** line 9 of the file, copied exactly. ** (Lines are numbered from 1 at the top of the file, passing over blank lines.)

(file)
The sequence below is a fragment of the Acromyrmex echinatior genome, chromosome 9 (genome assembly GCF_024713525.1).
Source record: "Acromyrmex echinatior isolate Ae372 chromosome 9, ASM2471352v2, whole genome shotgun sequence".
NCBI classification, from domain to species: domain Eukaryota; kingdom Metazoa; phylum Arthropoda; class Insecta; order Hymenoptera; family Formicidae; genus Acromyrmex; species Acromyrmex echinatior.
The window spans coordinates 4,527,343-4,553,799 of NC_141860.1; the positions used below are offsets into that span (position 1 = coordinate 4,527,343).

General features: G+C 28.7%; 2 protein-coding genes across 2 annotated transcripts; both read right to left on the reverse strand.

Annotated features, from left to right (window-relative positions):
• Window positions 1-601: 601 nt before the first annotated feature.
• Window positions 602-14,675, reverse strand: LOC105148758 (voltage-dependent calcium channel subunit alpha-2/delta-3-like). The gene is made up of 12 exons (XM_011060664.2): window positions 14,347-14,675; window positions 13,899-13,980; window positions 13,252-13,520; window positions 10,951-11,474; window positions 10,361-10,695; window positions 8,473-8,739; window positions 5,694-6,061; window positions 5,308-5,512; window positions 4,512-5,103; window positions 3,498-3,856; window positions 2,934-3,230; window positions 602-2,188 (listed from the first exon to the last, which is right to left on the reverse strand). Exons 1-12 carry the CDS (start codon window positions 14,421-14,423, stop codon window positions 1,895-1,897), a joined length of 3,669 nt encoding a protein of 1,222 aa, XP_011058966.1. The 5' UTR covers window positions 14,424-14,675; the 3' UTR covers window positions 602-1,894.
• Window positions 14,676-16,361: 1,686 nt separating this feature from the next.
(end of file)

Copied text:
• Window positions 14,676-16,361: 1,686 nt separating this feature from the next.